September 28, 2009 — Vol. 25 No. 30
Idaho State University’s Institute of Rural Health Senior Research Associate Ann Kirkwood has been named a winner of the prestigious Voice Award, the Substance Abuse and Mental Health Administration’s Center for Mental Health Services announced today.
The 2009 Voice Awards ceremony will take place at Paramount Studios in Hollywood, Calif., on Wednesday, Oct. 14. The event will bring together people from the entertainment industry and mental health consumer and advocacy communities for a night that celebrates increased awareness of mental health issues and the power of recovery.
“Recovery” refers to people with mental illnesses living full, productive lives in their communities with supports such as friends and family, opportunities for education, sufficient finances and housing.
Kirkwood has been working on mental health initiatives in Idaho since 1997. She managed one of the Nation’s first anti-stigma media campaigns, which garnered a Peabody Award. She also designed and directed a mental health education program called “Better Todays. Better Tomorrows.” Most recently she has been director of Idaho Youth Suicide Prevention and the Idaho Suicide Prevention Hotline Research projects at the Institute of Rural Health.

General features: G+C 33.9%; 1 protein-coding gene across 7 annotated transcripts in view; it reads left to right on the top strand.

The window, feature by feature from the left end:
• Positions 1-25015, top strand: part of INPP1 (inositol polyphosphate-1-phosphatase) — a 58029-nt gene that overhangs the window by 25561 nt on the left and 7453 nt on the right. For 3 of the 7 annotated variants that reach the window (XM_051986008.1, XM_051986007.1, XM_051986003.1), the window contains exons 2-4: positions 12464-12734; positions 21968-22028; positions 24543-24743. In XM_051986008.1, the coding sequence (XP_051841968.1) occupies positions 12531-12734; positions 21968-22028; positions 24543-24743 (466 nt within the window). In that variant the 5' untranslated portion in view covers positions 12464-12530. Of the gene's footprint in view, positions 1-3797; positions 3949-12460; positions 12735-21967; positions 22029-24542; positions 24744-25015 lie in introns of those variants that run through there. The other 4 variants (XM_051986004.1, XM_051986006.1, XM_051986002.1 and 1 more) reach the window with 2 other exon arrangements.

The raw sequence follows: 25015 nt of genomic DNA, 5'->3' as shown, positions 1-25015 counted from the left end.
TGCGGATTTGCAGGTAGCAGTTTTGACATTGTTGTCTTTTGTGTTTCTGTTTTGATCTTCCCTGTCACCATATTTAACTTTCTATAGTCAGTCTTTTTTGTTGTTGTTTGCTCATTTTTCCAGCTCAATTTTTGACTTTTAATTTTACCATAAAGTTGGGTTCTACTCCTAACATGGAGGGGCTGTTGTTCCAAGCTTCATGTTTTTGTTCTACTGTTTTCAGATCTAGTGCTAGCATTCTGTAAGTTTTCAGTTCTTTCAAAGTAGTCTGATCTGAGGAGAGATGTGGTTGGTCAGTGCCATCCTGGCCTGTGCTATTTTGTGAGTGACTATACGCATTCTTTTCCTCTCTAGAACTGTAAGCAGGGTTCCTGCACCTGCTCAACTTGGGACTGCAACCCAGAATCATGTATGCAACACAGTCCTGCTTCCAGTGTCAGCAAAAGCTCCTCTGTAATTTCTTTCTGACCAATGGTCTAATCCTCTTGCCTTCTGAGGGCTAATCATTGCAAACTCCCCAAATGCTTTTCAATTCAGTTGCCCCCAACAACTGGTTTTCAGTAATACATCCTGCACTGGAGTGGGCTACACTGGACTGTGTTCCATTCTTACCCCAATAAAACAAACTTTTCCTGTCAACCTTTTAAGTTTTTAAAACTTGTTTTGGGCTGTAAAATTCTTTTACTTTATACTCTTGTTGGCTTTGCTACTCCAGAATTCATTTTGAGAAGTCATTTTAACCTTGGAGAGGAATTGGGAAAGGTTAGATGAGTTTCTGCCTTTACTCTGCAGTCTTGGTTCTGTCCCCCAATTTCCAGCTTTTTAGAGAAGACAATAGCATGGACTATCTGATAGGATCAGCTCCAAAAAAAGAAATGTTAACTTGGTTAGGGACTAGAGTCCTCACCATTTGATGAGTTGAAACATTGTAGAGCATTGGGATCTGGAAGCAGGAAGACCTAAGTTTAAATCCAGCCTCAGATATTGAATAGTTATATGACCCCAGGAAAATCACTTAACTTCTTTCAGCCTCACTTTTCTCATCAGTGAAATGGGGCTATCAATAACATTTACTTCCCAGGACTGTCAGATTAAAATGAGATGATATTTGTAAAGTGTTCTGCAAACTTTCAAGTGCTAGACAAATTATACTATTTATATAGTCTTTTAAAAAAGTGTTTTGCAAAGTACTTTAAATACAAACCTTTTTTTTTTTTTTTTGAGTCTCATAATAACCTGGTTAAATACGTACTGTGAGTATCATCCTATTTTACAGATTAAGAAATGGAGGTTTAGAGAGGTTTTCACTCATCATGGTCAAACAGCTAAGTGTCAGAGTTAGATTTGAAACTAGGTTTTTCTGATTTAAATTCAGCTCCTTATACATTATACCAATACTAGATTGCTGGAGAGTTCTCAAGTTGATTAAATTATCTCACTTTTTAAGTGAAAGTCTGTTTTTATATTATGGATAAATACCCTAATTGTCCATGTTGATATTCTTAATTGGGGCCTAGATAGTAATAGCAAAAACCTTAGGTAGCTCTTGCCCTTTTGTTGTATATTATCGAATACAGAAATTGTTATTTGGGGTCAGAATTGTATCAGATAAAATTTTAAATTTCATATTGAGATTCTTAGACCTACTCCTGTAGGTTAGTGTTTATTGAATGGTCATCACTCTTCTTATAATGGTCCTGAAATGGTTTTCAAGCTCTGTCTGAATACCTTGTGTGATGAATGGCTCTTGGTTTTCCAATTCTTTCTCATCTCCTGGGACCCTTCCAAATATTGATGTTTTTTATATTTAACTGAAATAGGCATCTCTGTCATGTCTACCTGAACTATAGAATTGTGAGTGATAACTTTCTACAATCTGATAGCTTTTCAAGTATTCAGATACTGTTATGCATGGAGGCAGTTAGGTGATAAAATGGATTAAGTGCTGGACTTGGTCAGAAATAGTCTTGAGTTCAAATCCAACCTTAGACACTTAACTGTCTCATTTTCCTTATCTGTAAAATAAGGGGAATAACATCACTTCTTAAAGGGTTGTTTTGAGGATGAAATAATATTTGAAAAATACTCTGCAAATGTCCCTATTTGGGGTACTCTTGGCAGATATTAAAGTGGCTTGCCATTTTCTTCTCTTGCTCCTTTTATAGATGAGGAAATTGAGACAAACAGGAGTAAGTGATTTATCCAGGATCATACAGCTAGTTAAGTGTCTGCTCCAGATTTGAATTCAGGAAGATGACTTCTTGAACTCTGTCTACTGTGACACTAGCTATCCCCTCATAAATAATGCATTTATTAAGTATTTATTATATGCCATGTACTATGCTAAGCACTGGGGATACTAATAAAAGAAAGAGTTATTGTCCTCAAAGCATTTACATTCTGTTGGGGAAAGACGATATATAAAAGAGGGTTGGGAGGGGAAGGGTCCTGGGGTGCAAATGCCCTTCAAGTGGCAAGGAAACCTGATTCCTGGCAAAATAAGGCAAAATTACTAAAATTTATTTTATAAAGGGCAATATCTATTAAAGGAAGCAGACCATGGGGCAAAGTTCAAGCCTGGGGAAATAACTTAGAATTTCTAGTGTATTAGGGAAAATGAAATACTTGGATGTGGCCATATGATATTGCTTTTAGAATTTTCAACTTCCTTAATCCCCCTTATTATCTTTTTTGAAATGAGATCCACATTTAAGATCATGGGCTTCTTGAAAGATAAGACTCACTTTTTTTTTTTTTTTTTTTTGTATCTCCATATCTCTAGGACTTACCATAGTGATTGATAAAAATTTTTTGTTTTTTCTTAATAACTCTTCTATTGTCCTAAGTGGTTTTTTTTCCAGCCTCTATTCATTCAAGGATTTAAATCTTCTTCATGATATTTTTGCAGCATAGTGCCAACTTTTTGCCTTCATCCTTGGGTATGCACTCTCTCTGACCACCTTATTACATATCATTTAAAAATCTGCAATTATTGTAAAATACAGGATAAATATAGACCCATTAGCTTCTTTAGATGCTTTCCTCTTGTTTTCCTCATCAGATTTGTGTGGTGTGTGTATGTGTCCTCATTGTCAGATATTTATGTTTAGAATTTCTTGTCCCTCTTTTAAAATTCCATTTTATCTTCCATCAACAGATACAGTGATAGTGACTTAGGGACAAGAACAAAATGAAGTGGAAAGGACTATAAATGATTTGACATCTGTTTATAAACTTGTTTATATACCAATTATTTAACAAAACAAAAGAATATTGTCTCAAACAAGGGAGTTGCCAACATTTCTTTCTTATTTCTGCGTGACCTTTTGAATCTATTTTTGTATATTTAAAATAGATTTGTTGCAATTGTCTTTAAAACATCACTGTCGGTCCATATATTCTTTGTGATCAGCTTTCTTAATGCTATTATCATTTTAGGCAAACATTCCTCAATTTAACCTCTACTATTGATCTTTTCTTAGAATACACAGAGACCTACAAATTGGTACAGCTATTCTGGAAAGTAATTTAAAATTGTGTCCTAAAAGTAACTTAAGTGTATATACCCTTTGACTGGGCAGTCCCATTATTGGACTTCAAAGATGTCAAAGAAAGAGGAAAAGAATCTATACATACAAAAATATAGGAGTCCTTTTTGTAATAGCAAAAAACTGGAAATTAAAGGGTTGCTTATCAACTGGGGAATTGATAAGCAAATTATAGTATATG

She has served as president of the National Alliance on Mental Illness (NAMI) Boise Affiliate, on the Idaho Suicide Prevention Action Network board, on the Governor’s Council for Suicide Prevention and the state Board of Psychologist Examiners. Nationally, she serves on a consumer/advocate committee to advise the Lifeline suicide prevention crisis call network and recently was a member of a communication committee for NAMI National. She is a member of the Steering Committee for the National Institute of Mental Health Outreach Partnership Program.
“People with mental illnesses need advocates who can speak out when circumstances jeopardize an individual’s inability to recover and thrive,” Kirkwood said. “I hope in some small measure my work has helped people with mental illnesses in Idaho live full lives and have a voice in their communities. As a person with a mental illness, I know what it’s like to overcome stereotypes and I’ve tried to address this in my professional and volunteer work.”
Sponsored by the Substance Abuse and Mental Health Services Administration, the Voice Awards recognize the accomplishments of consumer advocates who are working to promote the social inclusion of people with mental health problems and the real possibility of recovery. Voice Awards also are given to honor writers and producers who incorporate dignified, respectful and accurate portrayals of individuals with mental health disorders into film and television productions.